In the current study, the gestational week of women was initially calculated by the duration between the LMP and the time of delivery which were recorded in the early pregnancy follow-up and the pregnancy outcomes follow-up, respectively. Then, ultrasound examination adjusted gestational week was also collected in the pregnancy outcome follow-up survey. When the two gestational week records were different, the ultrasound examination adjusted gestational week was used.

Exposure and outcome

The body weight and height were measured with wives and their husbands wearing light, indoor clothing and no shoes, respectively. Next, maternal/paternal own preconception weight and height were used to calculate the maternal/paternal preconception BMI (calculated as the weight (kg) in kilograms divided by height (m) in meters squared), which was further classified into four groups: (1) underweight (< 18·5 kg/m2), (2) normal weight (18·5–23·9 kg/m2), (3) overweight (24·0–27·9 kg/m2) and (4) obese (≥ 28·0 kg/m2 or higher), respectively, according to the Chinese guidelines for the prevention and control of overweight and obesity in adults(Reference Yang, He and Li36). Couples were categorised into nine groups according to their BMI levels (maternal BMI: paternal BMI): (1) underweight (wife): underweight (husband); (2) underweight (wife): normal weight (husband); (3) underweight (wife): overweight and obese (husband); (4) normal weight (wife): underweight (husband); (5) normal weight (wife): normal weight (husband); (6) normal weight (wife): overweight and obese (husband); (7) overweight and obese (wife): underweight (husband); (8) overweight and obese (wife): normal weight (husband); (9) overweight and obese (wife): overweight and obese (husband).

SGA infant is defined as newborn birth weight by gestational age and sex below the 10th percentile (< 10th percentile). Appropriate for gestational age infant is defined as newborn birth weight by gestational age and sex between the 10th percentile and 90th percentile (10th to 90th percentile). LGA infant is identified as newborn birth weight by gestational age and sex beyond the 90th percentile (> 90th percentile) according to the Chinese national survey(Reference Zhang, Wang and Shen37).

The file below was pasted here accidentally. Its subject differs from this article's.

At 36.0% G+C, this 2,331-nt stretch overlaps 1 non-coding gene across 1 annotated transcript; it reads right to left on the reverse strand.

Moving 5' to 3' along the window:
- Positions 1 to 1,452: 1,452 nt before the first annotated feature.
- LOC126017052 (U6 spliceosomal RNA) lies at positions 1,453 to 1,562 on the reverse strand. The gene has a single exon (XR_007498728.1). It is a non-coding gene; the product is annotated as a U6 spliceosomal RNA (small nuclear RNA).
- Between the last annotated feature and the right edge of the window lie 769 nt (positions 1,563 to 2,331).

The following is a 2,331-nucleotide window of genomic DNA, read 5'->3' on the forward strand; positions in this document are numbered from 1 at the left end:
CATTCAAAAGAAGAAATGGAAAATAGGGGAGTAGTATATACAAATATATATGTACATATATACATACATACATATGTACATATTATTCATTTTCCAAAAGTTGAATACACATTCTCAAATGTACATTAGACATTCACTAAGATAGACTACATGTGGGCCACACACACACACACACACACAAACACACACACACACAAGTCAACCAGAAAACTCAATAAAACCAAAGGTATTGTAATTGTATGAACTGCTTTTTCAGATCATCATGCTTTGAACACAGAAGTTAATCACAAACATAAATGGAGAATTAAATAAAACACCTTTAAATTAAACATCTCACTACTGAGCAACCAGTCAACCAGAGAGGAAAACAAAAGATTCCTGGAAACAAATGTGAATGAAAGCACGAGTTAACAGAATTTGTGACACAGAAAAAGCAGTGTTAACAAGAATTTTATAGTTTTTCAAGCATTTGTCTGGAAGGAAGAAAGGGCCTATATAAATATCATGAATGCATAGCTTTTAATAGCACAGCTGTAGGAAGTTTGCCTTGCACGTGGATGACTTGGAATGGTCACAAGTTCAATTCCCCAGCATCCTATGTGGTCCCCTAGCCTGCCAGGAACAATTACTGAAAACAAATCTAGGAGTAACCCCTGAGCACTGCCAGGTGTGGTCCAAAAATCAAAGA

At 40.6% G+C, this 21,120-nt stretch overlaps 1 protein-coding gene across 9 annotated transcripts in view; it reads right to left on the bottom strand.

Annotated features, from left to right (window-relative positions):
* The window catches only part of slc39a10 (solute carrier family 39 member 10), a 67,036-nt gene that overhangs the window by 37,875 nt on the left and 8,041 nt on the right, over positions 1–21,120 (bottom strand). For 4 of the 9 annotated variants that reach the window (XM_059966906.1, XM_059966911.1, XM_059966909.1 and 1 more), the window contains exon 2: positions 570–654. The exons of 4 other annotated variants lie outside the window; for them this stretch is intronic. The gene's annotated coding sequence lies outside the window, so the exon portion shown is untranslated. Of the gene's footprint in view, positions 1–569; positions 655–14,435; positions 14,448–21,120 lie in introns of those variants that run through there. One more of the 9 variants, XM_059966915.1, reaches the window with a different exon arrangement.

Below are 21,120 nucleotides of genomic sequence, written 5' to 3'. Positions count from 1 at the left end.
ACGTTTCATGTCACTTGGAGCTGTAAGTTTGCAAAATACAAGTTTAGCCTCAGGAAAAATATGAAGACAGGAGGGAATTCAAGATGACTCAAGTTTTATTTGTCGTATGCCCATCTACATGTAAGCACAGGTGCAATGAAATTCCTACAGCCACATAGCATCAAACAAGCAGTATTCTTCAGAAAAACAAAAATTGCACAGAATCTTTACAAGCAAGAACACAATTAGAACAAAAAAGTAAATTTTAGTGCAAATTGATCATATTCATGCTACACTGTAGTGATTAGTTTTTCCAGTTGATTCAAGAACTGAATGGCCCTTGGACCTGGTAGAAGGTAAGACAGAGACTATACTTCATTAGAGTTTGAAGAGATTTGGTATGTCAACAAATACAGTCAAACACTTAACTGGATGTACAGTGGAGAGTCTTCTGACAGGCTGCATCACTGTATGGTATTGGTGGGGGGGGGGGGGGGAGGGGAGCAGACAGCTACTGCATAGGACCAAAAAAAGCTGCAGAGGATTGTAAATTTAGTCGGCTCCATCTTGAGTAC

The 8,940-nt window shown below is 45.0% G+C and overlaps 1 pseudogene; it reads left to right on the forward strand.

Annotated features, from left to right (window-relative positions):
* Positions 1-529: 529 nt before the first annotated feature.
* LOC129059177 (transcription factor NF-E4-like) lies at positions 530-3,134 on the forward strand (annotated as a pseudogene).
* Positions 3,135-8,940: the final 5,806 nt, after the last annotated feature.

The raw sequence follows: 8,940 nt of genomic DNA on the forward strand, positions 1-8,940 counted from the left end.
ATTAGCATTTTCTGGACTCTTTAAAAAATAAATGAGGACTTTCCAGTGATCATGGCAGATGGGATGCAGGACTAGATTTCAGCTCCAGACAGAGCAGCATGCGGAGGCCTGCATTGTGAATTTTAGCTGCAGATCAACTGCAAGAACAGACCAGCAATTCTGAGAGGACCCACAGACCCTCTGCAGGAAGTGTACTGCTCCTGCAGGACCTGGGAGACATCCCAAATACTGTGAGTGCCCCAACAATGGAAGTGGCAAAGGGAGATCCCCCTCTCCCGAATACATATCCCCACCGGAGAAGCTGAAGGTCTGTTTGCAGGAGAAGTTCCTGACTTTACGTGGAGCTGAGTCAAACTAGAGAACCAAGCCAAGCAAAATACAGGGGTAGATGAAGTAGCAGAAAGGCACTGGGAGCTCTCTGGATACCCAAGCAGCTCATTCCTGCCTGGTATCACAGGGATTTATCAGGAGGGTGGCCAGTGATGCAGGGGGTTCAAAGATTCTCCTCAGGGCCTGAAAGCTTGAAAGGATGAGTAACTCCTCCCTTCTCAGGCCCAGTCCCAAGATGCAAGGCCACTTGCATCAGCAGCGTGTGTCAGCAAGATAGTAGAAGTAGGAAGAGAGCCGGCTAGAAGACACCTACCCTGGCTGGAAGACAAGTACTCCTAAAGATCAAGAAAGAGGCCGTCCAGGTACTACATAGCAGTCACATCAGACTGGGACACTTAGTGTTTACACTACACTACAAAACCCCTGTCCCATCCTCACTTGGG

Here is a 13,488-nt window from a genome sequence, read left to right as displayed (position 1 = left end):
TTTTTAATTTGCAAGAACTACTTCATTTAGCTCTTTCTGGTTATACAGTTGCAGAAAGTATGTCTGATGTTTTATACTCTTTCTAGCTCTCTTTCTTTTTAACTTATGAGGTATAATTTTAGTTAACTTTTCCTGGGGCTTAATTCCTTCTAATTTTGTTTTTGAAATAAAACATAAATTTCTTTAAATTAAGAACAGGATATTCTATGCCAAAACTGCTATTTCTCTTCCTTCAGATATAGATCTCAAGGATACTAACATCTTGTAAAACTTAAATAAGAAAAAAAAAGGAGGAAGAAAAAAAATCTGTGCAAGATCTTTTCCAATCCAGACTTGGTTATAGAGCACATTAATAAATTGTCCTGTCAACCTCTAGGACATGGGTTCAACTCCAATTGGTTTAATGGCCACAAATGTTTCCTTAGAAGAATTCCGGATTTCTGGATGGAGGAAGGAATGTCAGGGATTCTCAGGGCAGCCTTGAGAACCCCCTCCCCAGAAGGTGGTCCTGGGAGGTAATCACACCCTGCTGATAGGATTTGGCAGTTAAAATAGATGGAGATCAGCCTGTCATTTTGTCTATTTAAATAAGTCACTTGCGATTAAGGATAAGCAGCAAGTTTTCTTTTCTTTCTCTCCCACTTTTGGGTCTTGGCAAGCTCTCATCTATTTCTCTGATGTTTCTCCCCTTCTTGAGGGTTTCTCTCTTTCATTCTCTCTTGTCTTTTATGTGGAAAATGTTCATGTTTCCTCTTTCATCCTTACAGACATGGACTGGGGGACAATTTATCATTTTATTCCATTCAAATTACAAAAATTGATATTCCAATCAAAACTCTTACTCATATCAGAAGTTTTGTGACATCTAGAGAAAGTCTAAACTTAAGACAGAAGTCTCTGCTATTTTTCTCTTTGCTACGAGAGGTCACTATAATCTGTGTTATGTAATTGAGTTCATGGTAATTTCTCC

Covariates

The ages of women were calculated as the difference between the date of birth and the first day of the LMP of women; these ages were categorised into various age groups (20–24·9, 25–29·9, 30–34·9, 35–39·9 and ≥ 40 years). Higher education was categorised as levels of education of senior high school, college or higher. Ethnicity was categorised as Han nationality and others (non-Han nationality). Diabetes mellitus was categorised as either self-reported diabetes or fasting blood glucose ≥ 7·0 mmol/l. Physicians conducted seated blood pressure measurement in the right arm of the seated women/men using an automated blood pressure monitor, on a single occasion after women/men rested for 10 min or more. Hypertension was defined as self-reported hypertension or systolic blood pressure ≥ 140 mmHg or diastolic blood pressure ≥ 90 mmHg. Smoking was defined as smoking before or during early pregnancy (women/men who smoked at least 1 cigarette per day at least 1 year at the time of baseline examination). Alcohol drinking was defined as drinking once per week on average at the time of examination (regardless of the type of drinking, such as white wine, liquor, beer, red wine and yellow rice wine, before or during early pregnancy). Passive smoking was defined as exposure to environmental tobacco smoke before or during early pregnancy. History of adverse pregnancy outcomes was defined as the history of preterm birth (live birth between 28 and 36 completed weeks of pregnancy), later fetal death (stillbirth after 28 weeks of gestation or newborns who died within 7 days after birth) or spontaneous abortion (pregnancy loss occurring before the 28th week of gestation) in previous pregnancies.

Statistical analysis

Continuous variables with normal distribution were expressed as mean values (standard deviations), and non-normally distributed variables were expressed as median (inter-quartile range). Categorical variables were expressed as numbers (percentages) for baseline characteristics.

The associations between the two categories of maternal/paternal preconception BMI levels (maternal/paternal preconception BMI levels, couple’s BMI levels) and the risk of SGA or LGA were examined, respectively. The Odds ratios (OR) and their corresponding 95 % confidence intervals (CI) of SGA/LGA associated with BMI status of couples (nine groups) and maternal/paternal preconception BMI levels (four groups) were estimated using age-adjusted and multivariate-adjusted multinomial logistic regression models, respectively, compared with appropriate for gestational age infant.